Novelty Ties


Recently, while wandering through a local department store , I noticed a table of post-holiday sale items. Novelty ties featuring Frosty the Snowman and Santa Claus were piled indiscriminately on the table. It was a grim reminder that the excitement of the holidays had passed. It was also a reminder of how much I absolutely despise novelty ties.

Novelty ties, typically made of polyester, feature a variety of garish images including commercial products, pop culture icons, sports teams, cartoon characters, and holiday themes. For some reason Tobasco hot sauce seems to be a popular theme in the novelty tie milieu. Once, in a fit of novelty tie hatred, I wrote the following haiku:

Tobasco on silk.

Spilled hot sauce on an Hermès?

No. Worse. A theme tie.

I know. Terrible poetry. But you get the point.

Proponents of the novelty tie might argue that they are a fun way to show off your personality. But if you’ve got a solid personality, do you really need Bugs Bunny dangling from your neck? A man’s clothing should draw attention to his face where others can get a true sense of his personality. In opposition to this goal, a garish novelty tie draws all the attention to itself.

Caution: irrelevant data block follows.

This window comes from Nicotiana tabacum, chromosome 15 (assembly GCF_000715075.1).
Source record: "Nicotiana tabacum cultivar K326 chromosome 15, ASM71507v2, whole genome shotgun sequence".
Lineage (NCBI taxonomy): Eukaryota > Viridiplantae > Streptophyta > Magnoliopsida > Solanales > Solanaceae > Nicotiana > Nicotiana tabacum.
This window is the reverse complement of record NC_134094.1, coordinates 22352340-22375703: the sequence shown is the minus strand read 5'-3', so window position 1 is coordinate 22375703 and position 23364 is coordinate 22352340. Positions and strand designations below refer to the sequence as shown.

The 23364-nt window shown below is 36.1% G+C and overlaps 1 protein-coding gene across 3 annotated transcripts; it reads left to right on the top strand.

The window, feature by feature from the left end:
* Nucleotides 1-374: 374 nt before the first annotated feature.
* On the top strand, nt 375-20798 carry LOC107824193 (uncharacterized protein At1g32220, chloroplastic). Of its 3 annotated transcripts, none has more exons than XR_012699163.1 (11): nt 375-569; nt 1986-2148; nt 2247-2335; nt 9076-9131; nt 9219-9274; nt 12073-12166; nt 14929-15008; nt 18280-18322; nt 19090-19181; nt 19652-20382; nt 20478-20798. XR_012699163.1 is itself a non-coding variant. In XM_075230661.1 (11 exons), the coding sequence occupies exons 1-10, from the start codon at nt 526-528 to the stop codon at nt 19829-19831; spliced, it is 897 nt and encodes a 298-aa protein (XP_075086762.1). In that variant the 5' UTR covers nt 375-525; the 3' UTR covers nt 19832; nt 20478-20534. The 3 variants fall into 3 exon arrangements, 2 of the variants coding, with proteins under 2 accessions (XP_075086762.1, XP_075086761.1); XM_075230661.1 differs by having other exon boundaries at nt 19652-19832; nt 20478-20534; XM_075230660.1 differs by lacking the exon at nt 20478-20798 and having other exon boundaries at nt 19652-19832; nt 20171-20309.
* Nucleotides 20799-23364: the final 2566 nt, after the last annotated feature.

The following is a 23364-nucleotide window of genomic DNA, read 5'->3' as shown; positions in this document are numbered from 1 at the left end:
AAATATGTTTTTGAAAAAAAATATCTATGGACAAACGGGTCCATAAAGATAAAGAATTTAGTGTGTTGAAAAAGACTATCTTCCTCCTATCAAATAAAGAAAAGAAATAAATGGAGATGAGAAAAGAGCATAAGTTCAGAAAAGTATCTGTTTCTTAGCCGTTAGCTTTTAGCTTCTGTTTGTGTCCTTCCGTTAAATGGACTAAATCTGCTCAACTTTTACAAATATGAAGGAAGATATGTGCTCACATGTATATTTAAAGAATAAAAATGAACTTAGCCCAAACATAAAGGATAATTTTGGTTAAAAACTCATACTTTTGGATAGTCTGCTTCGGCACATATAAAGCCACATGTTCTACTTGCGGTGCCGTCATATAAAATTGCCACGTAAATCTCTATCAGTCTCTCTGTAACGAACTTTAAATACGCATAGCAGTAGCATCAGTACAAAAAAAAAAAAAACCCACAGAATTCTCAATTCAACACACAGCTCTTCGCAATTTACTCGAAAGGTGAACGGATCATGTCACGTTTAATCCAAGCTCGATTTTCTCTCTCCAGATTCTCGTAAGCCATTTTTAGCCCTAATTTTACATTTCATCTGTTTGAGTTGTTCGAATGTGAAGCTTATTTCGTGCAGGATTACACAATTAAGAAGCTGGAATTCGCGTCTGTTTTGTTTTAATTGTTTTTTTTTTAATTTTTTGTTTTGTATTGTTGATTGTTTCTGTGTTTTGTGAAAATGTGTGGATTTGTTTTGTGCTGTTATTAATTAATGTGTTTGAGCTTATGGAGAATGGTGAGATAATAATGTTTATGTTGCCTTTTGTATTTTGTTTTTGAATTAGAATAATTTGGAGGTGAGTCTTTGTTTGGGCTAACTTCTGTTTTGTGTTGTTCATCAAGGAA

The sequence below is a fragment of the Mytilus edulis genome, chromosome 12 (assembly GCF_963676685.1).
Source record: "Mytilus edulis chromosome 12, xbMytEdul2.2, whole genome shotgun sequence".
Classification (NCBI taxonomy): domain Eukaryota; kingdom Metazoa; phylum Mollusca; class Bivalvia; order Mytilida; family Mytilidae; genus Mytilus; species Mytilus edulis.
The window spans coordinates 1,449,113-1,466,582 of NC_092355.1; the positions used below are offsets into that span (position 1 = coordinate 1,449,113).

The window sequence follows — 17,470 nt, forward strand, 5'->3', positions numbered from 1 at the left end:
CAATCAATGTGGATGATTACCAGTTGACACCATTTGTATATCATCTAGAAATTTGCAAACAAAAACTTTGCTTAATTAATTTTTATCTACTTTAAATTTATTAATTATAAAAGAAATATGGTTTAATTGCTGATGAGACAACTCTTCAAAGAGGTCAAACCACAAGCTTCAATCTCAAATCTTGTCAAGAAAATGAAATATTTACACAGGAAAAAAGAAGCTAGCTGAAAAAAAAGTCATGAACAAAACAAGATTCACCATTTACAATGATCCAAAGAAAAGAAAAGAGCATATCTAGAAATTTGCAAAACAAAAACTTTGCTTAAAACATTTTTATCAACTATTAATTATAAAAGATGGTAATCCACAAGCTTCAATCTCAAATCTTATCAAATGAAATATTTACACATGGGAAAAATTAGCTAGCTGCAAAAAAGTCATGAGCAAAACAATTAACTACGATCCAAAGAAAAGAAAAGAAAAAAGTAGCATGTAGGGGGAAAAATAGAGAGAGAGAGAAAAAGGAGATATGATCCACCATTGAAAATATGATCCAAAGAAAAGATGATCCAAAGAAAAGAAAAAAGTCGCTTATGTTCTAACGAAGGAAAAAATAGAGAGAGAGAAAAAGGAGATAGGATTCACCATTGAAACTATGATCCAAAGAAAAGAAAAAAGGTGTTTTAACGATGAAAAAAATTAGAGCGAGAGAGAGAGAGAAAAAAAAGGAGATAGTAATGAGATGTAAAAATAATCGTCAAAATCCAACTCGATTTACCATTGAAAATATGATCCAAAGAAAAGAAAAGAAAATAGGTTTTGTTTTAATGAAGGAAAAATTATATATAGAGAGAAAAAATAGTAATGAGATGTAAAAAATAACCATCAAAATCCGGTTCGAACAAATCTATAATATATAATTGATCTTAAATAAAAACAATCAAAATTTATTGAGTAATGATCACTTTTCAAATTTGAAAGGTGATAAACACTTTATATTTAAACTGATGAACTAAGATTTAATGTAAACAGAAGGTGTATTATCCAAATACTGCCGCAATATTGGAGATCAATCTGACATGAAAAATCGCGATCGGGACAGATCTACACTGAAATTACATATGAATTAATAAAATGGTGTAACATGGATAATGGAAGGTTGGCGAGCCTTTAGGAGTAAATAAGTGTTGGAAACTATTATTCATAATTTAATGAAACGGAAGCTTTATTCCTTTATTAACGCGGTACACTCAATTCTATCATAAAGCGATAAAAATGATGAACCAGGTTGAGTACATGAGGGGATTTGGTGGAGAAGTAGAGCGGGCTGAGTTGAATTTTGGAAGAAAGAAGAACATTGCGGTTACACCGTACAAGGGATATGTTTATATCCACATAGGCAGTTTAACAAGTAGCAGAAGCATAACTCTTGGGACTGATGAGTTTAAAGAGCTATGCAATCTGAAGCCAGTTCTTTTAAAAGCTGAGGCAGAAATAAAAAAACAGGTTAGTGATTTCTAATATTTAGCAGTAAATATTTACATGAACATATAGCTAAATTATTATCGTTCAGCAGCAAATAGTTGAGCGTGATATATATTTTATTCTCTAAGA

Novelty ties are also a jarring mix of the formal and informal. Neckties are typically worn with dress clothes. A tie that looks like a slice of bacon is just completely out of place. My tastes run more in the direction of a solid navy grenadine tie. When it comes to the novelty tie, I just don’t get it.


  1. Tyrone said:

    I extend the disdain of novelty ties to any tie printed with representational art – anchors, little golf players, animals etc. They all look like something that belongs on a child’s bedspread to me. However, I was forced to break my own rule when I found a black silk necktie with very small – almost unrecognizable – white skulls. I’m a sucker for skulls.

    February 8, 2011
  2. Kurt N said:

    It’s T_a_basco. I’m telling a Southerner this?

    February 10, 2011

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